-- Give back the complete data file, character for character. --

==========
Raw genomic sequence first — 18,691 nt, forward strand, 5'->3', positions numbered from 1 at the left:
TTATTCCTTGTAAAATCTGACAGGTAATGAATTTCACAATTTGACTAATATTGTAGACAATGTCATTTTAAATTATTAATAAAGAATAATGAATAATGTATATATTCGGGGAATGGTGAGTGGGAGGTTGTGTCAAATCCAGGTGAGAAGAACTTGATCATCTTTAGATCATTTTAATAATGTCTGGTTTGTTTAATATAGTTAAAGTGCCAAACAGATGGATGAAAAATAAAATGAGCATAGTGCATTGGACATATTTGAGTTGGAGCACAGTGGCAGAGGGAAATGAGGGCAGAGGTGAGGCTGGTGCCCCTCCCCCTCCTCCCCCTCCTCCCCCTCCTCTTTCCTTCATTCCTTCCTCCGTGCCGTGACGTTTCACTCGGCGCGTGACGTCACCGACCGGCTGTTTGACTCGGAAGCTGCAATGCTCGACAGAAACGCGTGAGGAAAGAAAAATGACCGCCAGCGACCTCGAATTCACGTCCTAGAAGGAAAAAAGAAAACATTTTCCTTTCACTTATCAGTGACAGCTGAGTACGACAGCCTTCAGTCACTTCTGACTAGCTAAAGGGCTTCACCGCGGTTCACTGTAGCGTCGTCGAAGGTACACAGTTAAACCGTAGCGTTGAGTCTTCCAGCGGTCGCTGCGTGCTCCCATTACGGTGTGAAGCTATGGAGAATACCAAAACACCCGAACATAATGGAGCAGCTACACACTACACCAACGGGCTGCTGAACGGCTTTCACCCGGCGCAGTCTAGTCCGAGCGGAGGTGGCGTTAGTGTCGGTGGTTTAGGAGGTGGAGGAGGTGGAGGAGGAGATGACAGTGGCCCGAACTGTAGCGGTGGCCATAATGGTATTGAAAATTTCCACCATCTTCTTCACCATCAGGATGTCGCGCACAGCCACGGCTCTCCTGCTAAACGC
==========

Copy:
Raw genomic sequence first — 18,691 nt, forward strand, 5'->3', positions numbered from 1 at the left:
TTATTCCTTGTAAAATCTGACAGGTAATGAATTTCACAATTTGACTAATATTGTAGACAATGTCATTTTAAATTATTAATAAAGAATAATGAATAATGTATATATTCGGGGAATGGTGAGTGGGAGGTTGTGTCAAATCCAGGTGAGAAGAACTTGATCATCTTTAGATCATTTTAATAATGTCTGGTTTGTTTAATATAGTTAAAGTGCCAAACAGATGGATGAAAAATAAAATGAGCATAGTGCATTGGACATATTTGAGTTGGAGCACAGTGGCAGAGGGAAATGAGGGCAGAGGTGAGGCTGGTGCCCCTCCCCCTCCTCCCCCTCCTCCCCCTCCTCTTTCCTTCATTCCTTCCTCCGTGCCGTGACGTTTCACTCGGCGCGTGACGTCACCGACCGGCTGTTTGACTCGGAAGCTGCAATGCTCGACAGAAACGCGTGAGGAAAGAAAAATGACCGCCAGCGACCTCGAATTCACGTCCTAGAAGGAAAAAAGAAAACATTTTCCTTTCACTTATCAGTGACAGCTGAGTACGACAGCCTTCAGTCACTTCTGACTAGCTAAAGGGCTTCACCGCGGTTCACTGTAGCGTCGTCGAAGGTACACAGTTAAACCGTAGCGTTGAGTCTTCCAGCGGTCGCTGCGTGCTCCCATTACGGTGTGAAGCTATGGAGAATACCAAAACACCCGAACATAATGGAGCAGCTACACACTACACCAACGGGCTGCTGAACGGCTTTCACCCGGCGCAGTCTAGTCCGAGCGGAGGTGGCGTTAGTGTCGGTGGTTTAGGAGGTGGAGGAGGTGGAGGAGGAGATGACAGTGGCCCGAACTGTAGCGGTGGCCATAATGGTATTGAAAATTTCCACCATCTTCTTCACCATCAGGATGTCGCGCACAGCCACGGCTCTCCTGCTAAACGC